The plateau itself seems a slightly other-worldly place - the weather is always colder to that in the valley below - and somewhere that 'misfits' can find a home. In some of the stories there's a feeling that life is simpler there, that people are more in touch with themselves and nature, but maybe they're just more inured to pain and suffering.


At first the stories appear to be a random selection linked only by location, but as the reader progresses the relationship between them becomes apparent. Characters, while not appearing in every tale, show up again here and there, often seen from a different point of view, or at a different point in time; the child in one becomes the parent in another. Noticing this, seeing how the stories fit together, has the satisfaction of spotting that strangely-shaped jigsaw puzzle you've been searching for and seeing the whole picture come together as it slots into its space.

 
Maryom's review - 5 stars
Publisher - Peirene Press

Genre - Adult Literary Translated Fiction



Wednesday, 6 November 2019

Supernatural reads

For Halloween I thought I'd look round the bookshelves and see what I had sitting waiting to be read in the way of scary supernatural reads - and these were the first to come to hand; Bram Stoker's Dracula (unbelievably, perhaps, I've never read it!), and a short story collection, Oxford Twelve Tales of the Supernatural edited by Michael Cox. I thought I'd have time to read both before Halloween, as neither are very long, but things didn't work out that way.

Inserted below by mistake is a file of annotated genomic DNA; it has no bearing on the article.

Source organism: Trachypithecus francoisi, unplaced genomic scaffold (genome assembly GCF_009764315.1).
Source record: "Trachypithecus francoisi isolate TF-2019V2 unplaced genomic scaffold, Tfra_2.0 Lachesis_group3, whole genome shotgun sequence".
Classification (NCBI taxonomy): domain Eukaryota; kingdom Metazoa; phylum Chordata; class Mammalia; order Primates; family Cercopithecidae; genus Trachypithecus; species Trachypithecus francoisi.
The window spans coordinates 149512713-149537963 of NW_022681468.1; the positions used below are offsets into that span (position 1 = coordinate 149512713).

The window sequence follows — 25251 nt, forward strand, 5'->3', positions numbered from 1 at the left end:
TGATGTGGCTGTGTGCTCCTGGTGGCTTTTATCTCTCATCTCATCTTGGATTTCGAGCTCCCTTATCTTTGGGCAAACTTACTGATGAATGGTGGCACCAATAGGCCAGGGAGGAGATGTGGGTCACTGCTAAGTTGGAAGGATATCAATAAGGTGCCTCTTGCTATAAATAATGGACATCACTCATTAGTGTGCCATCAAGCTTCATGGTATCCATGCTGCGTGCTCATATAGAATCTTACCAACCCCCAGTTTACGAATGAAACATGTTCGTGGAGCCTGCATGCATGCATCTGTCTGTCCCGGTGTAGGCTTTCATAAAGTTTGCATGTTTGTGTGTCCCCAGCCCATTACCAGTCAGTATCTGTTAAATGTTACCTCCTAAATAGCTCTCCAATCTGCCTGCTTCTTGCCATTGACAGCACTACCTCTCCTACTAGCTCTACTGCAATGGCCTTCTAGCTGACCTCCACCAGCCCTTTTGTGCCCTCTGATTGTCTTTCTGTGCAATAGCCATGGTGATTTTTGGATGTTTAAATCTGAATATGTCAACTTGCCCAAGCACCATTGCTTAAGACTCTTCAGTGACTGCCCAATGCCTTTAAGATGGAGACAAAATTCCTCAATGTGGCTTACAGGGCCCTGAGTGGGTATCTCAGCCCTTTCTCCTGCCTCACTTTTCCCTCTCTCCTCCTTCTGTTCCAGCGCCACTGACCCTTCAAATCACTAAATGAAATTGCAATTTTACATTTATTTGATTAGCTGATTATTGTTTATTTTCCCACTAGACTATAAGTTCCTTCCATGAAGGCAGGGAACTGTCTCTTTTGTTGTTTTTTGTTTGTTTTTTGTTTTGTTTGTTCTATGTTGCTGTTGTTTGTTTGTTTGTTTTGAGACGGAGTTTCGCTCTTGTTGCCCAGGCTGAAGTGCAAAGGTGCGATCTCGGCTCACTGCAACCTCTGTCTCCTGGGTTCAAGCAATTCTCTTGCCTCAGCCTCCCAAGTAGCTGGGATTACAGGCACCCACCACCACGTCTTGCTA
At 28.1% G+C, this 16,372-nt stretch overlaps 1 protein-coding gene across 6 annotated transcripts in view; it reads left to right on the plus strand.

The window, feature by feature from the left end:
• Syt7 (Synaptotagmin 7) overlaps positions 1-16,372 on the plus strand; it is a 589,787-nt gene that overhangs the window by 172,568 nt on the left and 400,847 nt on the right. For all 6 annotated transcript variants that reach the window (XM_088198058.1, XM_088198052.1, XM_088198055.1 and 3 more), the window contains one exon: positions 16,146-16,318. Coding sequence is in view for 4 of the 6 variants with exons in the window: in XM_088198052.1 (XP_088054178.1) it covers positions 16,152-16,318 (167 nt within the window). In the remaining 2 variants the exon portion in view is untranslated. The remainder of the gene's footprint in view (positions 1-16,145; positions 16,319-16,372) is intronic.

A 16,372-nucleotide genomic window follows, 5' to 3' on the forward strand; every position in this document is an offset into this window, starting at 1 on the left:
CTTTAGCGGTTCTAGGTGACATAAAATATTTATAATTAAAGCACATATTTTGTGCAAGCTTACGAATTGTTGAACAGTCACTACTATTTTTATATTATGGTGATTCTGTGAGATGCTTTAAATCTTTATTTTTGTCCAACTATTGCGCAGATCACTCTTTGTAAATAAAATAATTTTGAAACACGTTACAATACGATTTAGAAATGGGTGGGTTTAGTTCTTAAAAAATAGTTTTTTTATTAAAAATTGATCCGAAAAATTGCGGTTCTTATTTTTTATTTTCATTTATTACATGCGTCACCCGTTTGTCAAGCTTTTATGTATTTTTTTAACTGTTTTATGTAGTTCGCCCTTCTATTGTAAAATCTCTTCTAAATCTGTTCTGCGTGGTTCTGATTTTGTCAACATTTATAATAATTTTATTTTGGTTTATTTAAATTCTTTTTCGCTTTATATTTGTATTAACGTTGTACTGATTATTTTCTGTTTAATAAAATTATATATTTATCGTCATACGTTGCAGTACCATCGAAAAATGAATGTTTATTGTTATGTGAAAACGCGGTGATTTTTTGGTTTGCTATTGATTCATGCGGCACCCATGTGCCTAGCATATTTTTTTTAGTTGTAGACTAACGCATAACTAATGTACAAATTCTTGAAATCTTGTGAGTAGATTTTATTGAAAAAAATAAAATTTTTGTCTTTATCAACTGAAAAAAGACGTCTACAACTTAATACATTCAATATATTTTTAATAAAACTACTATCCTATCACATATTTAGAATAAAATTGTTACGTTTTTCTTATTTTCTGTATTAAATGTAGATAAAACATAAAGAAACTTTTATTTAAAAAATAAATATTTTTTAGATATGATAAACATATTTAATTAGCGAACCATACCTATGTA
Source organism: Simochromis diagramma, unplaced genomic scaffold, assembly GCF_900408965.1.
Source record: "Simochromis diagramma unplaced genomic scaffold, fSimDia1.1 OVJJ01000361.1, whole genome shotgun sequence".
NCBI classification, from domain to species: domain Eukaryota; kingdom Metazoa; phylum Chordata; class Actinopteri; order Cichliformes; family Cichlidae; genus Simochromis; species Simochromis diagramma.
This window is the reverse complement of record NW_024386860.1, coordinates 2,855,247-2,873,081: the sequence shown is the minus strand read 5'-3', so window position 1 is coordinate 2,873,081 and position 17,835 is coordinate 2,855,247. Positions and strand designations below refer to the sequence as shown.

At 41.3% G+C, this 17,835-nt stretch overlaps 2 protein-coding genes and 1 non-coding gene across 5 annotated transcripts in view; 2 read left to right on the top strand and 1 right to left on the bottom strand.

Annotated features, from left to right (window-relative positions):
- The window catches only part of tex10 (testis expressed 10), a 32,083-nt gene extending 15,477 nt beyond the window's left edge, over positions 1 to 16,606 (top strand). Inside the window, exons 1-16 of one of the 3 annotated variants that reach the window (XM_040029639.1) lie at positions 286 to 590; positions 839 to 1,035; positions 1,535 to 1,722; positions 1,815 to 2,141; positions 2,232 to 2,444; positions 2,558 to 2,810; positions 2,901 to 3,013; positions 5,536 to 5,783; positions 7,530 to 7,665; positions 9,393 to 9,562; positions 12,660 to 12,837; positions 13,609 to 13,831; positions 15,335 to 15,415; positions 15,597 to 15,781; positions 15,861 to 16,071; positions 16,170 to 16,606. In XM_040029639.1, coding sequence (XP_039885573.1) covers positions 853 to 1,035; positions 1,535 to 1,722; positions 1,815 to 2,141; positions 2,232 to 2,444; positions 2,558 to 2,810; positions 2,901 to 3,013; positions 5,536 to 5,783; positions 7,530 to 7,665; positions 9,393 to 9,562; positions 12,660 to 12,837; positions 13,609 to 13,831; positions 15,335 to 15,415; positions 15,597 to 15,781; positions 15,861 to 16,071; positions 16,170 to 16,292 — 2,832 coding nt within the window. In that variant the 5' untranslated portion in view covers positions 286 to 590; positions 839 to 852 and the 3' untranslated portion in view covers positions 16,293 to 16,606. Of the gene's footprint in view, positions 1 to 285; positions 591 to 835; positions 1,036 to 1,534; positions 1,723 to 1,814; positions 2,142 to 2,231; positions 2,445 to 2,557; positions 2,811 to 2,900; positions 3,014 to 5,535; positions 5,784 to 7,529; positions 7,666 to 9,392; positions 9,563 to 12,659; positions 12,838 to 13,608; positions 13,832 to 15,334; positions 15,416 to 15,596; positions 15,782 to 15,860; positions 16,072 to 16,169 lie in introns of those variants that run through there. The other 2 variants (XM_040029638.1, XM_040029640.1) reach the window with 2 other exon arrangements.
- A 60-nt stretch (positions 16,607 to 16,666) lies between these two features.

I started with the collected stories. Hmm, that didn't go well. I've said before that a lot of supposedly scary stories leave me cold, but in a bad way, and these did that. Despite some big names among the collection - LeFanu, and M R James, for example - they didn't seem spooky or tense to me. Maybe back when they were 'new' there was an element of surprise to them, but I found them dreadfully predictable.

On to Dracula ... although I haven'r actually READ this before it's difficult to not have some idea of the plot from films, even if they aren't entirely 'as the book'. It's hard therefore to put yourself into the mindset of someone reading the book with no idea of what will happen, of why the Count can only see his visitor at night, of why it's probably best for all concerned that Jonathan Harker does as the Count tells him and stays safely in the rooms assigned to him. I was also afraid that like some of the short stories it would just be so predictable. It was, as obviously I'd an idea of the plot, but it was still very readable. The writing conveys a definite feeling of growing dread, but having reached a high point, instead of attempting (and possibly failing) to maintain it, moves back to the more prosaic world of daily domesticity - and manages to pull this off several times. The Count of course moves to England and attempts to continue his vampiric ways here, but a group of young men, aided by vampire-expert Van Helsing, strive to put an end to him. Towards the end, I felt the story became more 'thriller' than ' 'supernatural tale' but was perhaps better for it.
It's a bit slow at time, especially when Van Helsing is explaining something, and there are dodgy attitudes towards women and 'foreigners' but in all it's a good read.




For some of my favorite Halloween reads see here over on my Other Thoughts blog